Black, Latino/a Students More Likely to Major in Subjects With Low ROI
As a result, these students are less likely to work in stable, growing jobs with high salaries and upward mobility after graduating.
- Black and Latino/a students are less likely than their white and Asian peers to choose majors with high returns on investment.
- These learners are also less likely to hold internships, which significantly improve employment prospects after graduation.
- As a result, these students lose out on stable, growing jobs with high salaries and opportunities for upward mobility.
Black and Latino/a students disproportionately enroll in majors that yield lower earnings, according to a recent report by Burning Glass Institute.
As a result, these students experience higher rates of underemployment than their white and Asian peers. According to Burning Glass Institute, someone is underemployed when they are working in a job that does not require a bachelor's degree even though they have one.
The Burning Glass Institute report referenced in this story appears to use the terms "Hispanic" and "Latino" interchangeably. BestColleges recognizes that while these groups have overlap, they are not the same. For the sake of consistency, this story uses "Latino/a" for most references to the report, except when statistics specifically refer to Hispanic individuals.
Black and Latino/a students have long faced inequities in educational outcomes. Historically, these learners have had less access to educational opportunities and resources. They are also underrepresented in high-paying jobs after graduating and less likely to hold upper-level positions as their careers advance.
Many of the inequities found in education and the workforce are rooted in systemic racism. Still, if more students of color major in subjects with high returns on investment (ROI), this may help narrow the educational outcomes gap.
Why Choosing the Right Major Matters
Certain college majors tend to result in higher earnings and better employment options than others, but Black and Latino/a students enroll in these majors less often than white and Asian students do, according to Burning Glass Institute's report.
Data shows that Black and Hispanic students are more likely to be underemployed regardless of their major. That said, students from these groups are also more likely to choose majors that result in higher underemployment rates.
Percent of Students in Underemployed Majors by Race/Ethnicity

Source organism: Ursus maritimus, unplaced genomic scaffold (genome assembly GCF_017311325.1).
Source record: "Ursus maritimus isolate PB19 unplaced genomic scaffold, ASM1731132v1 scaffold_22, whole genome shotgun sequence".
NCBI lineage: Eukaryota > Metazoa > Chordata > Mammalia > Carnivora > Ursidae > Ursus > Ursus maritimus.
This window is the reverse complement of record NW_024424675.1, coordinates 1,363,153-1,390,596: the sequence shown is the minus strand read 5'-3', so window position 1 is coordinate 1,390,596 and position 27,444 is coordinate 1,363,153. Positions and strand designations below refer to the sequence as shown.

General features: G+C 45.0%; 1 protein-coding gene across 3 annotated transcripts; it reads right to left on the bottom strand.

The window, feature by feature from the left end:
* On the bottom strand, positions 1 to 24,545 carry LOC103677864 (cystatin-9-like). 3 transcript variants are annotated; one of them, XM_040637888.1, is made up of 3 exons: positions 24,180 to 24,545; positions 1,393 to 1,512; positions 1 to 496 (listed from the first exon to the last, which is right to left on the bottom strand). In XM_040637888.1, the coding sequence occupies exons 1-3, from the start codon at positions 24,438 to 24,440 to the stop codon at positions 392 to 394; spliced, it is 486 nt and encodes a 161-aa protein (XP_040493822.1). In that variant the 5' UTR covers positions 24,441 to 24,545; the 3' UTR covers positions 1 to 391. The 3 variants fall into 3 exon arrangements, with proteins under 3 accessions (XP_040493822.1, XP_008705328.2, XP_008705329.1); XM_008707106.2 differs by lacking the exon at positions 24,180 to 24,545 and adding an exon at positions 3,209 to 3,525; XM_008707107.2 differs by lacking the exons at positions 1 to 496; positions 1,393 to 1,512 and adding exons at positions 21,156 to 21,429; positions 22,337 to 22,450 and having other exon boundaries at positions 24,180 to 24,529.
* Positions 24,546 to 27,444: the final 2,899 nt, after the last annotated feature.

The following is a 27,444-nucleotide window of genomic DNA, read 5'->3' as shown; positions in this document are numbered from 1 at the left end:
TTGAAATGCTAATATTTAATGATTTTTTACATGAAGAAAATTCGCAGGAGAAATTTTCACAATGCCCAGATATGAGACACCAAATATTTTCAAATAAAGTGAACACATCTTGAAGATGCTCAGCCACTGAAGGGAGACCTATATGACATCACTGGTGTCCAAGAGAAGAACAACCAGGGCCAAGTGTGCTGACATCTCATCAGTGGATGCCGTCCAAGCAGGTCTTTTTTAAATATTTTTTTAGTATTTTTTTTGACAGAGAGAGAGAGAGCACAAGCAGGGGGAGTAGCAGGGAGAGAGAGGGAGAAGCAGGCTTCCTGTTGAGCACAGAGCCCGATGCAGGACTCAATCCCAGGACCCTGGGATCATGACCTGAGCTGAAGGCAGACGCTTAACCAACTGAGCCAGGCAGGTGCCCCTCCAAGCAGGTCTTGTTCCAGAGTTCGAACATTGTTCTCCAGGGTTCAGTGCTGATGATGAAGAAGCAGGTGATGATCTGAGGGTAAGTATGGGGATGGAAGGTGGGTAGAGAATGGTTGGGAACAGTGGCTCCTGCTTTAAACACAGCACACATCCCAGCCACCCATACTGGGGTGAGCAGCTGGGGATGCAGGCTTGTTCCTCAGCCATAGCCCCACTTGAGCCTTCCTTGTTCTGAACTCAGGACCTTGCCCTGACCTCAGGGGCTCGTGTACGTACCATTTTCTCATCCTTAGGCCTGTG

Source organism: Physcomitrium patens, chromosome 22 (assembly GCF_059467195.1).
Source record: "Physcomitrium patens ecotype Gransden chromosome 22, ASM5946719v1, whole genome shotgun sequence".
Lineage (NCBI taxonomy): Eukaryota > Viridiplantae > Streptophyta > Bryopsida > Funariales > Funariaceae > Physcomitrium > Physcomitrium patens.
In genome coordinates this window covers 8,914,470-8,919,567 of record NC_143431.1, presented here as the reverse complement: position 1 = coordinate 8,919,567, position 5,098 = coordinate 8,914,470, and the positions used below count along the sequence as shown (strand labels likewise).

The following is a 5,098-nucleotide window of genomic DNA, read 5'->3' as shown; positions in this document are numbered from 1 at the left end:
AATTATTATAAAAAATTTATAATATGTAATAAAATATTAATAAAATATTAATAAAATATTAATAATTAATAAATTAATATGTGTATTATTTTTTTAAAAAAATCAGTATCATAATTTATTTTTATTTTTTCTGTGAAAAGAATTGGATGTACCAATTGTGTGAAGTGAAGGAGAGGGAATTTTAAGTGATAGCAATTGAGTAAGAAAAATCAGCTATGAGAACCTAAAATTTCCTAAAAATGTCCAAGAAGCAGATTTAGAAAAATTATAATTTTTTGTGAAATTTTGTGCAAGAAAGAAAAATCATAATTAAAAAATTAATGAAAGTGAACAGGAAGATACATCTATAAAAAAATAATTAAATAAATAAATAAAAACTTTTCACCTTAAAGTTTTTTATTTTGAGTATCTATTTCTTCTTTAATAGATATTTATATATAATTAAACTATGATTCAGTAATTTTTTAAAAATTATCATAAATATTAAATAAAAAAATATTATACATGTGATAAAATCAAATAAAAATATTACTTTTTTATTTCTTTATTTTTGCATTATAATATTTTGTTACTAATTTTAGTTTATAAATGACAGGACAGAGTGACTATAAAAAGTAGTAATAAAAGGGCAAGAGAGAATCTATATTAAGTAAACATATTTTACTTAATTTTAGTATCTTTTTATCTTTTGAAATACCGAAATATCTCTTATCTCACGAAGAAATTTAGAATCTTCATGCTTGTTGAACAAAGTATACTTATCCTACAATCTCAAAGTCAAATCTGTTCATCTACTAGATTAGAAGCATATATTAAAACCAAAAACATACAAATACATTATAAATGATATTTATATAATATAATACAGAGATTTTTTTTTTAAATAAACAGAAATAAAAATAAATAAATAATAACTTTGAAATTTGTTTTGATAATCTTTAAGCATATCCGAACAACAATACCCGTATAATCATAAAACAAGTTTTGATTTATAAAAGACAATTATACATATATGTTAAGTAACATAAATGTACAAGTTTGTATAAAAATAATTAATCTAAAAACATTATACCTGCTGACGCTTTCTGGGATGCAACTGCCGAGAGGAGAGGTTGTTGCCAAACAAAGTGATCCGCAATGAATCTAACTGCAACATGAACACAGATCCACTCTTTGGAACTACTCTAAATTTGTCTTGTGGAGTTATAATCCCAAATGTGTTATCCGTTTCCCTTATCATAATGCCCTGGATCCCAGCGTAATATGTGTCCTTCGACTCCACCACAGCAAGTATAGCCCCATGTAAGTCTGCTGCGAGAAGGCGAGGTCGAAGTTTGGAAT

|Low underemployment major||Average underemployment major||High underemployment major|
*Percentages may not add up to 100 due to rounding.
By focusing attention on majors with higher ROI, learners can increase their likelihood of adequate employment after graduation.
Black and Latino/a Students Are Less Likely to Be Employed in "Good" Jobs
Black and Hispanic students are significantly more likely than their white and Asian peers to be employed in jobs that do not require a bachelor’s degree — even in typically high-earning fields like engineering and computer science.
Percent of Underemployed Workers in Engineering by Race/Ethnicity
Percent of Underemployed Workers in Computer and Information Technology Sciences by Race/Ethnicity
Still, employment opportunities are better and earnings are higher for students of color in science, technology, engineering and math (STEM) fields.
Researchers define "good" jobs as those with growing employment prospects, relatively high salaries, and upward career mobility. Black, Latino/a, and Native American graduates — along with other students of color — are much less likely to be employed in good jobs than their white and Asian/Pacific Islander peers.
Share of Workers with Good Jobs by Race/Ethnicity, 2018
|People of color||24%|
By not securing good jobs after graduation, these individuals face limited opportunities for career growth and advancement.
Students of Color With Internships Fare Better Than Those Without
Internships are a great way for students to gain valuable job experience and increase their likelihood of being hired in good jobs. According to Burning Glass Institute, a student who lands an internship during college is 9% more likely to hold a bachelor’s-required job after graduating.
According to research from the National Association of Colleges and Employers, Hispanic students are more likely not to hold an internship during their college years than they are to participate in a paid or unpaid internship. Black students are also underrepresented in internships, and those who do hold internships tend to work in unpaid ones.
Internships prove particularly important for Black and Hispanic students in computer science and IT majors, according to Burning Glass Institute's report. Black students who complete internships while majoring in computer science or IT are 30% more likely to be employed in a bachelor’s-required job after graduating. Hispanic students are 26% more likely.
How Schools Can Help Bridge the Gap
It will take time to close the education outcomes gap for Black and Latino/a students. One thing schools can do to help is promote majors and career paths to learners who have been historically underrepresented in those fields. By doing this, these institutions can help create more equitable campuses and workplaces.
Assisting Black and Latino/a learners in securing internships that are relevant to their field will also help create more equitable outcomes.